The OSI model outlines seven layers: application, presentation, session, transport, network, data link, and physical. The first three layers define and implement domain-specific exchanges between hosts. The last four layers provide for the more-or-less reliable end-to-end transmission between the local process and a remote.
Application protocols allow the network application to exchange domain-specific data with a network application running on a remote host. For a file transfer application, the domain-specific data is the files and their properties. In a daytime application, the domain-specific data is the current date and time.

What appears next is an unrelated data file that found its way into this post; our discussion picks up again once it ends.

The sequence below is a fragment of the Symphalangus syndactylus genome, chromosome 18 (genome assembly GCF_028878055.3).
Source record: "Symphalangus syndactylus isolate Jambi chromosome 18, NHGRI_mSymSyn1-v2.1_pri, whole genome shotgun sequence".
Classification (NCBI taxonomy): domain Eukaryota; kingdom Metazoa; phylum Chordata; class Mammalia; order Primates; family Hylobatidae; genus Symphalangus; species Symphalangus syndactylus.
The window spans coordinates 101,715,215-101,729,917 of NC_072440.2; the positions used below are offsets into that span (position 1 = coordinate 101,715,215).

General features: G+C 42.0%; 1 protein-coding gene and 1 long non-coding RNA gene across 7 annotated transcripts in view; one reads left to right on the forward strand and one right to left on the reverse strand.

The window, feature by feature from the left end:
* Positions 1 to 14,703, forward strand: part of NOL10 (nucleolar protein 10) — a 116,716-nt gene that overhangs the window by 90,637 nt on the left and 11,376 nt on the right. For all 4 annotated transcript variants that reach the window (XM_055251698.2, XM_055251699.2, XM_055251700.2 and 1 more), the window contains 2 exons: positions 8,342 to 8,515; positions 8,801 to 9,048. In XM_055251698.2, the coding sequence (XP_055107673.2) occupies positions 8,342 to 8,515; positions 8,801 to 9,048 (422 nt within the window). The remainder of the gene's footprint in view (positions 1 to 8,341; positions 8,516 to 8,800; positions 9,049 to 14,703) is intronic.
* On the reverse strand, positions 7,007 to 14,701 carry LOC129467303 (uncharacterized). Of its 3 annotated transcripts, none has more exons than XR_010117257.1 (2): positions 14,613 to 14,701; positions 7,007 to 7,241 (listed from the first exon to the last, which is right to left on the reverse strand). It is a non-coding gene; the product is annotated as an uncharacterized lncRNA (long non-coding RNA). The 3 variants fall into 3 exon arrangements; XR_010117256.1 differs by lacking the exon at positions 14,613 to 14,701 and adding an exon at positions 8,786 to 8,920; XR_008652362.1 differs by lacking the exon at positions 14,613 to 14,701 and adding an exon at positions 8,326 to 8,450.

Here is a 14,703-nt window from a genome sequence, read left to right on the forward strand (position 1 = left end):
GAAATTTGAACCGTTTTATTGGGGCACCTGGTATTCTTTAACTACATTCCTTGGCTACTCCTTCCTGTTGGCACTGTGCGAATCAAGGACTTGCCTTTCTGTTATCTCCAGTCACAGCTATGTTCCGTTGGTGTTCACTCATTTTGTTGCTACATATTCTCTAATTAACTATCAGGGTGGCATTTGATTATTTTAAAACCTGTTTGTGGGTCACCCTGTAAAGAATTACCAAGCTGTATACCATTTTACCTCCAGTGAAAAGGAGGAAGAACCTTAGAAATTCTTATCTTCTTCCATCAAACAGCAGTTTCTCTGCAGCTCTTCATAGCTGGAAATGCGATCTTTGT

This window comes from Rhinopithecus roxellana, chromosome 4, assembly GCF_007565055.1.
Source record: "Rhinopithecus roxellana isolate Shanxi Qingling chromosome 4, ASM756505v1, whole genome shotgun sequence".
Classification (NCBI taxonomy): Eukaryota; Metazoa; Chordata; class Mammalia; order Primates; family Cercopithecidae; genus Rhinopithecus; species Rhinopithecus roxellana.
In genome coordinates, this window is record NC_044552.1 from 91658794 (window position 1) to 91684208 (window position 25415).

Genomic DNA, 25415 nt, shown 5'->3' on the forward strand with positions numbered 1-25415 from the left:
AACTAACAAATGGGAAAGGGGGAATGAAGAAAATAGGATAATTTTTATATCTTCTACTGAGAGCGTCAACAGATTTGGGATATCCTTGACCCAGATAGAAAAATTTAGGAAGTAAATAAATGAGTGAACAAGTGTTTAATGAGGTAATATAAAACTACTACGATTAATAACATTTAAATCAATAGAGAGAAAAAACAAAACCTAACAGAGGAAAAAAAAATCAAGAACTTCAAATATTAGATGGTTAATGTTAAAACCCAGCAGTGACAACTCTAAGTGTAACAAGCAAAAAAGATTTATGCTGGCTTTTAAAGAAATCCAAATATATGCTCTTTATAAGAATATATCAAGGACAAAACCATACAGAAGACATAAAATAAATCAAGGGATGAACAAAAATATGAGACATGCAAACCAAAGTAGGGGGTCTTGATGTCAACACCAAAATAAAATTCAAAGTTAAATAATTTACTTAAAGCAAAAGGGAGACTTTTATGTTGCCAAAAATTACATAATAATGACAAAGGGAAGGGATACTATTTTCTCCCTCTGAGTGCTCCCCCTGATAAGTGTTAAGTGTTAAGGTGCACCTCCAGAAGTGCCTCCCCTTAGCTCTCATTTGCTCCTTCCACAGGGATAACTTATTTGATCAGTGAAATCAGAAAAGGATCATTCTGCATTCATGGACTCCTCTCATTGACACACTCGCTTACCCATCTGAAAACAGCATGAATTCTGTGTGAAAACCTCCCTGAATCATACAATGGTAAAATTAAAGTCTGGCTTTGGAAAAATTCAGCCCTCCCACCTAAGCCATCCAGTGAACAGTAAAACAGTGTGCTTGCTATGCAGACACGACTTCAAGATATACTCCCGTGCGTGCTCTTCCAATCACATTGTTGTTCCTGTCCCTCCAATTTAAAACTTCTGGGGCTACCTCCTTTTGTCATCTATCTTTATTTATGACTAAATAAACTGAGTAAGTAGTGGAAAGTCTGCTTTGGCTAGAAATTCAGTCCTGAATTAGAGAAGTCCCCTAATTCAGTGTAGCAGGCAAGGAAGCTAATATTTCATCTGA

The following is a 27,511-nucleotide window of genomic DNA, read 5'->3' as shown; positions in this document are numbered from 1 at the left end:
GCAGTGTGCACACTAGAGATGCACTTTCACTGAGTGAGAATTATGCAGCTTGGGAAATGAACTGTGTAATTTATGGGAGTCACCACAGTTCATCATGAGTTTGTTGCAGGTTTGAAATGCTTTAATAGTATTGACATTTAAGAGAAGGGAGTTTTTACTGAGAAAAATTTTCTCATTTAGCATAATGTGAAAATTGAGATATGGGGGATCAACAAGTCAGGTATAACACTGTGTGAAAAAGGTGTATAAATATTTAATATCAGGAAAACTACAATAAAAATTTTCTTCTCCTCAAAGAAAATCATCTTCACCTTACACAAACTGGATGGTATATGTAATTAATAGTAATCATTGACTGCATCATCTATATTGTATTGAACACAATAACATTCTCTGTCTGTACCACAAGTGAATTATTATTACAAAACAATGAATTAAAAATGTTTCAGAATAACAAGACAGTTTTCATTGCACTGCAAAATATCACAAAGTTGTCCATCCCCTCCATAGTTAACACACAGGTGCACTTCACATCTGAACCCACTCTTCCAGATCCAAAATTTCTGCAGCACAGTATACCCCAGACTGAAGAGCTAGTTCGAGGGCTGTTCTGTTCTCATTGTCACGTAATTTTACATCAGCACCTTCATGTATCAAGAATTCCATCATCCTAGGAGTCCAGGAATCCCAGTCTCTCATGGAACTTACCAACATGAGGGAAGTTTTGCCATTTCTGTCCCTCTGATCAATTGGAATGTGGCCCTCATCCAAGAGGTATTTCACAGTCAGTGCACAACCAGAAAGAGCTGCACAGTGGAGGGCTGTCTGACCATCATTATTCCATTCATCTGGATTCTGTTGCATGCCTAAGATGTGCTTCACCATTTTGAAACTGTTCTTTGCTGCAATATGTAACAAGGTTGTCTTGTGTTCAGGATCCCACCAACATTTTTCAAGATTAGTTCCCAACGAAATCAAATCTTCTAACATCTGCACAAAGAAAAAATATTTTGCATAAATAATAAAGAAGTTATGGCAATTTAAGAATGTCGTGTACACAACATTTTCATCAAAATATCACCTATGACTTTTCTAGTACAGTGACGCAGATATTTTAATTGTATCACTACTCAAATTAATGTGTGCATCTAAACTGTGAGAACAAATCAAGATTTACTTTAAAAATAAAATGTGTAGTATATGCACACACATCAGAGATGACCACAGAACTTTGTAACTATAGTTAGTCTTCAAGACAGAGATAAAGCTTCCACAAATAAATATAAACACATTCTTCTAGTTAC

An application protocol is a pre-agreed syntax of commands and responses that allow the two processes to exchange this domain-specific data. Our file transfer application uses the File Transfer Protocol (FTP), which was defined in RFC 959. The daytime application uses the Daytime Protocol (DTP), which is defined in RFC 867. Both protocols date back to the ARPA days of the Internet.
The application layer is also responsible for providing an interface to external systems, such as users. The application translates user input into application data, which is sent to the remote application according to the rules of the application protocol. When the user selects the “login” button, our file transfer application prompts the user for the server name, username, and password. It then translates this application data into an FTP ...